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Migrant Offshore Aid Station Preps for Next Voyage as Crisis Worsens

MOAS has teamed up with Medecins Sans Frontieres for the Phoennix's next voyage.
/ Source: NBC News

While calls mount for the international community to do more to save migrants who are drowning while attempting to reach Europe, one American and his crew are preparing to take matters into their own hands.

Hurricane Katrina survivor Christopher Catrambone helped save 3,000 lives in just 60 days last year — and final preparations are underway to relaunch his organization's 130-foot rescue vessel into the Mediterranean Sea on May 2.

"We're very antsy to get back out there," Catrambone told NBC News. "It's depressing that this is happening."

Hundreds of migrants are believed dead in a string of tragedies over the past week which have sparked calls for a formal European search-and-rescue operation in the Mediterranean. As rescuers searched for bodies from one mass disaster on Monday, coast guard ships rushed to respond to new distress calls on the high seas.

"You can't just allow people to die on your doorstep. It's just wrong"

Catrambone, though, has been sounding the alarm about the migrant crisis for years. He and his wife founded the Migrant Offshore Aid Station (MOAS) in 2013 after buying an old trawler named the Phoenix in Virginia and sailing it across the Atlantic to Malta. MOAS rescued 3,000 migrants last year and the stories of those rescued have stayed with him, Catrambone said.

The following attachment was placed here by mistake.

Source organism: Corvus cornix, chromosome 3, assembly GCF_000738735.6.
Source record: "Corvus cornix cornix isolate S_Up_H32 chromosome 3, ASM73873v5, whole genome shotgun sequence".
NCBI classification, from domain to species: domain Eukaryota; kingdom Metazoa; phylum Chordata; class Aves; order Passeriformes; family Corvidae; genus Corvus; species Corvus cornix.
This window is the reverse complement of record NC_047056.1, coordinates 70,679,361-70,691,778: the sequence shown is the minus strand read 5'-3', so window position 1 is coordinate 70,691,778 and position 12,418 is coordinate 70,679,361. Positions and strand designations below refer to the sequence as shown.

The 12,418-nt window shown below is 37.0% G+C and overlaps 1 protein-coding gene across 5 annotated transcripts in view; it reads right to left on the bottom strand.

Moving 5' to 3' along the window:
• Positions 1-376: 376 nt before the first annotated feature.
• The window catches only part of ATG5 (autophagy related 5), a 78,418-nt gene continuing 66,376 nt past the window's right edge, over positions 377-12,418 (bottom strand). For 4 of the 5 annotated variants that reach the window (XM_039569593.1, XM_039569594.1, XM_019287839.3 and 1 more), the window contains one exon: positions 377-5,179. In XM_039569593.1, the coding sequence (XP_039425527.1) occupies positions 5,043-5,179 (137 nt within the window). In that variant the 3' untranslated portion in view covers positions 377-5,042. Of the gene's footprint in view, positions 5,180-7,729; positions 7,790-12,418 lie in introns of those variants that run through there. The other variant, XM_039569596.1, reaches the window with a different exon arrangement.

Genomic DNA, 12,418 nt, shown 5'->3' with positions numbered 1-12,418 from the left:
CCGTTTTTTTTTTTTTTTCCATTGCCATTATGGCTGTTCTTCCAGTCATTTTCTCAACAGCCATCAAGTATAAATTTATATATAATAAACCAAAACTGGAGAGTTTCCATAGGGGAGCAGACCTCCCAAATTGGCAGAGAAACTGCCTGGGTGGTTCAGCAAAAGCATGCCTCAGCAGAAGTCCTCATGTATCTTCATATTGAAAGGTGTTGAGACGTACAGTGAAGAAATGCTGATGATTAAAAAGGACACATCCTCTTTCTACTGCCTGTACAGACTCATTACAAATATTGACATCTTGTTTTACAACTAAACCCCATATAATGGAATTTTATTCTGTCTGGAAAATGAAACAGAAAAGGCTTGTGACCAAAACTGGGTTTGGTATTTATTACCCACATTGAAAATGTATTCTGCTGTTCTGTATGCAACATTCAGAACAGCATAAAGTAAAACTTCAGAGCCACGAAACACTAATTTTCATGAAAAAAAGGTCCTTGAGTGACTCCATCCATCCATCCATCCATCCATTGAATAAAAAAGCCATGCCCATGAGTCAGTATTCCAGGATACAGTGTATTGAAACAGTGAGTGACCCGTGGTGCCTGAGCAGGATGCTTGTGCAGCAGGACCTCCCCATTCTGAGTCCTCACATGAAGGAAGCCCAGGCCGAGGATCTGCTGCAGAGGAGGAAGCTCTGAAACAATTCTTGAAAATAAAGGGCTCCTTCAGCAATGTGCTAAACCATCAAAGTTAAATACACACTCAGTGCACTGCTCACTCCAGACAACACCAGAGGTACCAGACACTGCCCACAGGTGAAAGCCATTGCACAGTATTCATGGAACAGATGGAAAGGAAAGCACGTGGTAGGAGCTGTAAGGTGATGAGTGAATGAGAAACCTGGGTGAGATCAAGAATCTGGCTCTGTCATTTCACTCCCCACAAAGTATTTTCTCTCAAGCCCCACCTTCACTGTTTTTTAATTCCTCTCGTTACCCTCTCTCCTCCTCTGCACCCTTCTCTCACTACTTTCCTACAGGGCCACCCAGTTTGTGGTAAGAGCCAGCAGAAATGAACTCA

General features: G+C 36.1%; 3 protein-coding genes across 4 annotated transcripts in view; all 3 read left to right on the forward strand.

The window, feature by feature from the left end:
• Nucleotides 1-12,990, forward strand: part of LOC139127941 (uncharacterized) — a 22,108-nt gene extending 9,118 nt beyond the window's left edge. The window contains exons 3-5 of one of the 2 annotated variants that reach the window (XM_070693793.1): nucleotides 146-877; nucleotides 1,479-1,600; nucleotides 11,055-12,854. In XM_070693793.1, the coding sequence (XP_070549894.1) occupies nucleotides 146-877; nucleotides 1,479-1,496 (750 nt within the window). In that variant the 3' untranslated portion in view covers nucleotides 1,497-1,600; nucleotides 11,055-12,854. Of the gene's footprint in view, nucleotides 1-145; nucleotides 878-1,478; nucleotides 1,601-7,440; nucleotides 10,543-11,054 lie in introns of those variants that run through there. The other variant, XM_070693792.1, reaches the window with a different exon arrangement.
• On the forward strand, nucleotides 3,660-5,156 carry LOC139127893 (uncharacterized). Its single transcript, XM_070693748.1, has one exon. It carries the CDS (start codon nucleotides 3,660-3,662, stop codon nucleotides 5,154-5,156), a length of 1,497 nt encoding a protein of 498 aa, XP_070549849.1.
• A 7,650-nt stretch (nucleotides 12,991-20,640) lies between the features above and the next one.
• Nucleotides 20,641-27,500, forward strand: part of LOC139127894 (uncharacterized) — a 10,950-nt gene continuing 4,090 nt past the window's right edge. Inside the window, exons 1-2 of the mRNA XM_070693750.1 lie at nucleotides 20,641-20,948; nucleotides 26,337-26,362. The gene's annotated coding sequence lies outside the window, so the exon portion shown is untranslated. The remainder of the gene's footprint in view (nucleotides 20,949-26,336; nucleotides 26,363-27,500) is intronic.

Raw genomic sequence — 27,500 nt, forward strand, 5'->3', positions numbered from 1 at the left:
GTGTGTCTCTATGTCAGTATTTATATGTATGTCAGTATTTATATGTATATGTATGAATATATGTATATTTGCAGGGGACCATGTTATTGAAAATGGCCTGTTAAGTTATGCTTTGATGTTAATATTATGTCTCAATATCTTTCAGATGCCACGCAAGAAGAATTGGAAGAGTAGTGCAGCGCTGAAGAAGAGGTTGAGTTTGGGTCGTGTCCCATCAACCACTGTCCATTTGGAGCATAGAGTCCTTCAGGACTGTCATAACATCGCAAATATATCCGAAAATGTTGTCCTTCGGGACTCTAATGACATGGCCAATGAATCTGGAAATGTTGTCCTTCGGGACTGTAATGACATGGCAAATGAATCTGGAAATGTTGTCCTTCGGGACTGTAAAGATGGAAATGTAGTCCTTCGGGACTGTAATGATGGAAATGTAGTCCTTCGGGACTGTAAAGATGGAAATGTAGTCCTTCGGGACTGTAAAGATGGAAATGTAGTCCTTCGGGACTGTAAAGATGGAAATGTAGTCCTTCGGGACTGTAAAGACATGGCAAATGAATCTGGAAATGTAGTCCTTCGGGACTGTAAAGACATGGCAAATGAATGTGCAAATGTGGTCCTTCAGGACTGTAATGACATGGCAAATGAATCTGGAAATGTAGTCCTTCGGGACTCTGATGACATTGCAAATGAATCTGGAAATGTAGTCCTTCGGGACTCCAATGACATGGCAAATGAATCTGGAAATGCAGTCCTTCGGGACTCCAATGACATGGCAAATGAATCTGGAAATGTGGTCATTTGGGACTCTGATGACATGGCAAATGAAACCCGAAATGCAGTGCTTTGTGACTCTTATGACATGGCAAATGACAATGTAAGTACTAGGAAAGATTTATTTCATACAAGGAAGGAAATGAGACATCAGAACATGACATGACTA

"These people — every single one of them — were saying that they understood the risk before they left," he recalled. "They felt like they had no choice."

European governments have pledged to do more to tackle the crisis but struggled for an adequate response. On Monday, the European Union proposed doubling the size of its Mediterranean search-and-rescue operations.

For some, that might be too little, too late.

According to Catrambone, the latest tragedy — where a boat carrying more than 700 migrants capsized in Libyan waters — could have been avoided.

"While the governments wrestle over what they need to do, they need to be saving lives in the sea," Catrambone said. "The dignity of humankind is at stake here. You can't just allow people to die on your doorstep. It's just wrong."

MOAS has teamed up with Medecins Sans Frontieres for the Phoenix's next voyage. A crew of at least 20 — including MSF and MOAS team members — will be on board when the Phoenix sets sail next month. The ship will be equipped with surveillance drones and high-speed inflatable boats to help offer lifesaving support to migrant boats in distress, according to the organizations.

For Catrambone, the launch can't come soon enough.

"People dying in mass numbers," Catrambone said. "This is bad stuff."

"We need to be out there saving lives," he added. "It's a mess."

Still, Catrambone was mindful of the limitations of the Phoenix and MOAS.

"We're not going to save everyone," he admitted. "We're one boat — we can only rescue so many people."

He said more resources — funding, boats and more — must be devoted to addressing the crisis.

"It is a really pitiful thing that happening out there," Catrambone said. "They're dying. These are people. And we need to do something about it immediately. This situation is not going to go away on its own."